Friday's release shows that only 33% of likely Latino voters think the GOP has done a good job reaching out to minorities compared to the 77% who think Democrats have done a good job.
The poll also indicates 69% of likely Latino voters believe the Democratic Party cares more about people like them while only 24% say the GOP cares more than the Democrats do.
The survey - taken entirely before Wednesday's first presidential debate in Denver - also shows 62% of Latinos think the Democratic Party can help to improve economic conditions. Only 32% think the Republican Party can better fix the economy.
Friday's survey comes after a CNN/ORC poll released Tuesday showed President Barack Obama retaining a significant lead over rival Mitt Romney in the key voting demographic–70% to Romney's 26%–matching the level of support he received from Latinos in 2008.Read the full story on CNN's Political Ticker
Editor’s note: In America follows the fight to win an essential voting bloc in Nevada, a battleground state with one of the fastest-growing Latino populations in the nation. Soledad O’Brien reports “Latino in America: Courting Their Vote” at 8 p.m. ET Sunday.
By Moni Basu, CNN
(CNN) - Marlene Monteolivo was a Democrat for many years, then a Republican. Now she's registered as a nonpartisan voter in Nevada who wants to support a candidate who will make the economy better.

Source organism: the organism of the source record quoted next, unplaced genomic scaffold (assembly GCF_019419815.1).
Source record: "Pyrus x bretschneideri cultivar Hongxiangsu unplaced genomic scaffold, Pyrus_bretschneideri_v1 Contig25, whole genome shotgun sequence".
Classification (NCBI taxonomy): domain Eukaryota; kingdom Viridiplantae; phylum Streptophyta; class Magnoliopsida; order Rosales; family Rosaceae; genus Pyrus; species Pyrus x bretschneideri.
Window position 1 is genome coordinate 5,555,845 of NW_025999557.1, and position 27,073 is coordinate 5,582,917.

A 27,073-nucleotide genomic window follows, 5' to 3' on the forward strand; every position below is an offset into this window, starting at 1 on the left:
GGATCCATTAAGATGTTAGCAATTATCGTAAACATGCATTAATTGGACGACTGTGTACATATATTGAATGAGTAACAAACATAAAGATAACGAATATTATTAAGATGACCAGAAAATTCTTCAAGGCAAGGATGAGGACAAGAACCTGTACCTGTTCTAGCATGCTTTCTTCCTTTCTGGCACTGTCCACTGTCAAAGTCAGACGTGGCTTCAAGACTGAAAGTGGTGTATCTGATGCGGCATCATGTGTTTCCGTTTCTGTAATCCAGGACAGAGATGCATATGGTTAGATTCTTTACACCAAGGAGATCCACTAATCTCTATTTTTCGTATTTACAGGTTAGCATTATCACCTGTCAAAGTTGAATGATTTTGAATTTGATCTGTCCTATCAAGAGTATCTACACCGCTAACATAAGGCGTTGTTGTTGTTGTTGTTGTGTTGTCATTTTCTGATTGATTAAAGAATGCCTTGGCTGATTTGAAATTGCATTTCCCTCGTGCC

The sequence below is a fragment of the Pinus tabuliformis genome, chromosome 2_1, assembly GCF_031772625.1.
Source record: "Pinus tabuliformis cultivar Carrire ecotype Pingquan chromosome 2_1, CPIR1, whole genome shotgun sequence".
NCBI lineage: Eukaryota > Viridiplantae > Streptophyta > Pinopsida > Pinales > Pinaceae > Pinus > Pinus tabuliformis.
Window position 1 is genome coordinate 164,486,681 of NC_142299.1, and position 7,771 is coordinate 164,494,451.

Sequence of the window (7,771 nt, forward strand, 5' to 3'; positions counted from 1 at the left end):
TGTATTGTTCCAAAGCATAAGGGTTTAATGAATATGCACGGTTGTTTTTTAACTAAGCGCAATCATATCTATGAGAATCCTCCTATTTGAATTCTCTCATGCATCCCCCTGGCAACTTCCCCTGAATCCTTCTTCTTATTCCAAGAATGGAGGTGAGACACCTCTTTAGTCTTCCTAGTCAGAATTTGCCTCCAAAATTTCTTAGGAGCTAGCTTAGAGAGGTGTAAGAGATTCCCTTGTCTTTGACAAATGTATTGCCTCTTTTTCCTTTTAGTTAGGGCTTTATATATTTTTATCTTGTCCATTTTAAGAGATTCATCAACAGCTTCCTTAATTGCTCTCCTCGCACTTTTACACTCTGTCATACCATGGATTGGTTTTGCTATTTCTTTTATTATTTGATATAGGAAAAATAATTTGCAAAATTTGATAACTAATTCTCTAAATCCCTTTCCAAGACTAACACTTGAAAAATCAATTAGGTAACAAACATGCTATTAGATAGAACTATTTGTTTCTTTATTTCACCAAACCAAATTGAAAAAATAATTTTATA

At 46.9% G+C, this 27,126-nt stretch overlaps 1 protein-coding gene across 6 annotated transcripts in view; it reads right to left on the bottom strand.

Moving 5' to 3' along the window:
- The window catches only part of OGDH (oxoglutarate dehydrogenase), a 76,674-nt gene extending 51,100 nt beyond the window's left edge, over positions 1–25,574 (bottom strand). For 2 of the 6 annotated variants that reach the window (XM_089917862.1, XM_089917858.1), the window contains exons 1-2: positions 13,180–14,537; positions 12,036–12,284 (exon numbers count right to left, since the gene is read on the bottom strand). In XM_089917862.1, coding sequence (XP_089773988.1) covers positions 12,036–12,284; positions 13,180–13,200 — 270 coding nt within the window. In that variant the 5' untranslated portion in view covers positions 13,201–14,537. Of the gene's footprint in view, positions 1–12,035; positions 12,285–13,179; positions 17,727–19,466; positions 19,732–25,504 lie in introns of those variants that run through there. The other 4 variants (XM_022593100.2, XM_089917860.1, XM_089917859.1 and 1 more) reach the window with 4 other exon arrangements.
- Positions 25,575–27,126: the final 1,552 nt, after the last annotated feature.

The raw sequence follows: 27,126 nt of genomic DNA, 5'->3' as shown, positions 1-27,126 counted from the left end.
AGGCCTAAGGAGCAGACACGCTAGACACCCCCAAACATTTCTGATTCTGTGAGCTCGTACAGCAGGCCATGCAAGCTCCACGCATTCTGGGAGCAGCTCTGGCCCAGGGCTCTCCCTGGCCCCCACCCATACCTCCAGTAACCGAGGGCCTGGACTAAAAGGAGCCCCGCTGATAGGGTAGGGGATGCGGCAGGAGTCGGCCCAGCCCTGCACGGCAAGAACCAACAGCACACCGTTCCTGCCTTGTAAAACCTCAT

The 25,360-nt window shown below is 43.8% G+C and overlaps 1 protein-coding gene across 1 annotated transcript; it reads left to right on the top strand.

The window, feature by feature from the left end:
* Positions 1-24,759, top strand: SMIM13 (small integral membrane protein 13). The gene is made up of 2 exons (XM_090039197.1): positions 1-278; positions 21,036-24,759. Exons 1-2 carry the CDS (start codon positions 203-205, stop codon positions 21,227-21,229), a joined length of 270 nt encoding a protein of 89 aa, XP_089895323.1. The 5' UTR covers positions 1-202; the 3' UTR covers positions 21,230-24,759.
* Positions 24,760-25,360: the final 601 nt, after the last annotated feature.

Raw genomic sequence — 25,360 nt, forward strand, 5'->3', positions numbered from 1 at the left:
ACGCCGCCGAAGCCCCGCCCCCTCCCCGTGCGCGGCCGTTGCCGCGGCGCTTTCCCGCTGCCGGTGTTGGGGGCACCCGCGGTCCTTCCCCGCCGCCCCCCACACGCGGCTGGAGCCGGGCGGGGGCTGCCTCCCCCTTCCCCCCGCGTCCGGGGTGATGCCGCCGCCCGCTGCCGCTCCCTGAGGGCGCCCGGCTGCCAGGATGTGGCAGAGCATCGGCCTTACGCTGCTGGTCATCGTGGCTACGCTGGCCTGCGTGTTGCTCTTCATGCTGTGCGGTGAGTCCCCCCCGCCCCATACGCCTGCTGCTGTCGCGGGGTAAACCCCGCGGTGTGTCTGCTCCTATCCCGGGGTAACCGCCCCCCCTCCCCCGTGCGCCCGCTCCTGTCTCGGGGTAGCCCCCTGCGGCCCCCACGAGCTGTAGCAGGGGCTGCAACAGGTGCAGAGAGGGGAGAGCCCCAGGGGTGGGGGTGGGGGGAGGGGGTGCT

The Colombia native, who works for a Las Vegas social services agency, says she's leaning toward GOP challenger Mitt Romney. She likes his business sensibilities.
Not surprisingly, Latinos nationwide put the economy as their top priority in a CNN/ORC International poll released Tuesday.
But there's a hiccup. And it's a big one called immigration.
It's the 200-pound anchor on the Republican message, say experts in Nevada politics.
Monteolivo doesn't like that Republicans blocked passage of the Dream Act, which would have created a pathway to citizenship for undocumented immigrants. She bristled at Romney's comment that 47% of Americans feel entitled to government aid. She took it to mean that Latinos, many of whom are not well off, are considered freeloaders.
Come November, Monteolivo says, her option might be to "vote for none of the above."
Romney and President Barack Obama are vying for the attention of 268,000 eligible Latino voters in Nevada, a critical bloc in a battleground state that is still reeling from the Great Recession. FULL POST